WRESTLING HERITAGE

British wrestling history 

R: Mark Rollerball Rocco

Rollerball

Mark Rocco
Wrestling history is peppered with landmark moments; events or people that seemed to change things forever. The emergence of Rollerball Mark Rocco was one such landmark. We had seeen nothing like him before. Here was a man who was to challenge the accepted norms, crash through barriers and wrestle like we had seen no one wrestle before. A pioneer, an innovator, he learned from Britain’s best and took that knowledge to a new level. Enthusiast Main Mask commented, “Not merely just a fantastic wrestler with a superb array of Wrestling Moves - Rocco pretty much single-handedly revolutionised wrestling in the 1970's/1980's in this country; bringing high energy and excitement to our rings coupled with a new aggressive and hard hitting style Rocco transformed wrestling and turbo-charged a fading and waning sport.”  Frank Leonard agreed, “Greatest wrestler ever. Years ahead of his time, could work a crowd like no other and lets no forget he could actually wrestle too.”

Mark Rocco was born in May, 1951, Jonathan Mark Hussey, son of heavyweight wrestler Jim Hussey and his wife Lilian. We discover Hussey Junior making the press in 1961, aged just ten years old. Nothing to do with wrestling, The Cheshire Observer reported Mark coming second as a Best Rider in an equestrian competition at Norley Fete. Equestrian success continued as a senior until shortly before Mark embarked on a wrestling career.

Surprisingly Jim himself was not directly responsible for son Mark entering the professional ranks, in fact he was set against the idea. Long time friend Colin Joynson has told us that Jim was unaware that Mark was secretly being coached  as a professional by a few of the Manchester lads, himself included.

Around 1970 Mark turned professional. We first come across Mark Rocco on 25th February, 1970 in Yardley, Birmingham, losing by two straight falls to his mentor Colin Joynson. As his first match was at Yardley, against Joynson, and with his dad on the bill this may well have been his professional debut.  We didn’t see that match but later in the year did see him losing by the odd fall to Johnny Saint at Preston.  Saint was the experienced wrestler, a rapidly rising star and we admit to seeing Rocco as nothing more than another aspiring youngster, albeit one with a touch of the arrogance of youth.

Initial impressions were quickly to change. Our next sighting, again Saint was in the opposite corner, was a very different affair. Any arrogance of youth was now backed up by what seemed like a decade of learning packed into little more than a year. The star quality was beginning to show as he went on to draw with the now well established Saint.
In the mid 1970s, shortly after the release of the film Rollerball plain old Mark Rocco was transformed into Rollerball Rocco. With half a dozen year’s experience in Britain and on the Continent he began to carve out the unique niche for which he is remembered.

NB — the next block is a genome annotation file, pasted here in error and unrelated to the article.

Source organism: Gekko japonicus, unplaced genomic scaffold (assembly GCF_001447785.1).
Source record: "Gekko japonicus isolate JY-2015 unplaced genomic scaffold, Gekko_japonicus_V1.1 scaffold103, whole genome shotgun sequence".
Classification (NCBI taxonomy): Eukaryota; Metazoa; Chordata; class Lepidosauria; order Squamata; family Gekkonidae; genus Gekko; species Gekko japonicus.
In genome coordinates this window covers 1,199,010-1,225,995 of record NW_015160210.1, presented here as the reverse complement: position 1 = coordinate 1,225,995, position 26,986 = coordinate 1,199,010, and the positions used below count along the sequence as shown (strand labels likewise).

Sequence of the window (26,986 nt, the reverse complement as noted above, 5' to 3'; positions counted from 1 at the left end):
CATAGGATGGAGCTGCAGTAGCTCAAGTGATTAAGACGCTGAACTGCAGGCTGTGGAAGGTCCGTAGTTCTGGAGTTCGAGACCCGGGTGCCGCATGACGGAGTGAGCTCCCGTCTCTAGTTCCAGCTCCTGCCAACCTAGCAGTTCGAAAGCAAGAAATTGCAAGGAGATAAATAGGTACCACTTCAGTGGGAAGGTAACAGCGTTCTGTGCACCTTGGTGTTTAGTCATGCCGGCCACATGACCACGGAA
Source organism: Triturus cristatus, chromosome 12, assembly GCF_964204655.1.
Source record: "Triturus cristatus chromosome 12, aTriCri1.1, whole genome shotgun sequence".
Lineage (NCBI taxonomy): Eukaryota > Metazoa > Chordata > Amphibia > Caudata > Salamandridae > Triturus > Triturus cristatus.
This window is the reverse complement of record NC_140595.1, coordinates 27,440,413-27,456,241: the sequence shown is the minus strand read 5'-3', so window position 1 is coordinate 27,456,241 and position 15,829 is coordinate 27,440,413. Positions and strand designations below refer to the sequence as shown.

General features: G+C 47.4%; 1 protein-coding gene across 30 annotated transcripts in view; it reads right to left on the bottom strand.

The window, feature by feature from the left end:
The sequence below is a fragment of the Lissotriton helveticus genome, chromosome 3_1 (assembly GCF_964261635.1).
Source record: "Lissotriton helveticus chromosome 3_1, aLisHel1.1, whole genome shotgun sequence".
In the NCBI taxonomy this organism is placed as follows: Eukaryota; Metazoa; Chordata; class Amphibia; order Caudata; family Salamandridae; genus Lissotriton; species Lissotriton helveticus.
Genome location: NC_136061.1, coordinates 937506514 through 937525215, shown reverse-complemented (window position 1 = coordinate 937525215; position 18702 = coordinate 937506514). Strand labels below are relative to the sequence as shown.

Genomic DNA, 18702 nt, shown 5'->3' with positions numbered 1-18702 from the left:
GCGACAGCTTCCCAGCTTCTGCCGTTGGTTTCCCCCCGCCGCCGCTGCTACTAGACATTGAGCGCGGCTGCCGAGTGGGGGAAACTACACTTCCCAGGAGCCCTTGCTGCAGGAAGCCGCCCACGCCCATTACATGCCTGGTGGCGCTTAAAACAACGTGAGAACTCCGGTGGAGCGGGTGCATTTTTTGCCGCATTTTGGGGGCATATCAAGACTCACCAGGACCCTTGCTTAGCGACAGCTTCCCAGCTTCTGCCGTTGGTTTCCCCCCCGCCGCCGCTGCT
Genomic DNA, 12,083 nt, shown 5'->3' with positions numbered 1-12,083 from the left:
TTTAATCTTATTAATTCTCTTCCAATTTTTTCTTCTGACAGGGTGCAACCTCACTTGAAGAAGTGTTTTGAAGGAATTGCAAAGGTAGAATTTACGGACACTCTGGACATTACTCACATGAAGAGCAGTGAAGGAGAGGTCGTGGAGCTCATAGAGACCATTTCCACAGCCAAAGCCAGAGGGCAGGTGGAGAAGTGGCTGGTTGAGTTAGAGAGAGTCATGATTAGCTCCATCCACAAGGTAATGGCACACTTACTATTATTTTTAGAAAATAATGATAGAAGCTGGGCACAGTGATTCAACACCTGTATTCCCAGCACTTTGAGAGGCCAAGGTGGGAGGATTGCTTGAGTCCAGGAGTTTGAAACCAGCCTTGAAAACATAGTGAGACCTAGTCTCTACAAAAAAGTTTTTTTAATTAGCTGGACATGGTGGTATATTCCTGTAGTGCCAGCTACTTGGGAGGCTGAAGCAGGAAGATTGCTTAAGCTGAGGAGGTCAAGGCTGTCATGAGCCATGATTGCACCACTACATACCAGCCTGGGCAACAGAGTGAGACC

Former wrestler Andy Bloomfield was also a fan, "Every bout was full of drama, absolute realism (no doubters ever in the crowd when Rocco was on). I think becoming involved even at the low level I achieved made you appreciate how talented performers and genuinely tough these characters were.  Rocco was a great technical wrestler, a brawler second to none and someone who never showed a hint of unreliability or unbelievedness.  I saw Finlay and Rocco battle it out at Norwich too, which again I think Finlay won....I will cherish those moments of wrestling at King's Lynn and Norwich for ever - the heat was unbelievable as were the crowds. If I go to a show these days, it is very much that - a show. Thinking back to Rocco, Murphy, Quinn, etc it never seemed anything but a real fight whilst the technical wrestlers were first class wrestlers who we all totally believed without any sense of doubt of the realism. Because so much of it was!"

Rollerball had it all. Wrestling skill, creativity, hard as nails and the killer instinct. A punishing forearm, a quick follow-up, a few dubious tactics, a minor explosion and Rollerball was on his way to his next success.

Even following the Rollerball transformation Mark was still paying his dues with a mixed bag of results. His reward came on 11th June 1977, when he defeated Bert Royal at Belle Vue, Manchester, to win the British Heavy Middleweight Championship. He held the title for fifteen months before losing it to Marty Jones, and re-gaining it again three months later. But as all pro wrestling fans understand success is not about winning belts, even though Mark went on to acclaim as world champion. His success transcended championship belts and trophies.
International success beyond Europe came with a visit to the United States in 1980 and, more memorably, to Japan in 1981. In Japan he is remembered as the masked Black Tiger and his feud with Tiger Mask, who wrestled in Britain as Sammy Lee. Mark Rocco made more visits to Japan in the 1980s.

In Britain during the 1980s he left Joint Promotions to work for independent promoters, most notably Orig Williams and All Star Promotions. On wrestling forums fans of the 1980s still recall his feuds with  Dynamite Kid, Dave Finlay and Kendo Nagasaki. Heritage member Frank Leonard recalled, “Nagasaki throwing him out of the ring only for Mark to return armed with the timekeepers bell as a weapon, which Kendo took from him and hit him over the head with it, the result was nasty head wound which poured blood.”   Rasit Huseyin told us: “Bouts between Rocco and Finlay probably would never have been televised, the violence in it was X-certificate!”

A heart condition forced Mark Rocco into retirement in 1991, following which he set up home in Tenerife.

Mark Rocco, born  11th May, 1951, died 31st July, 2020.

Page added 31/07/2020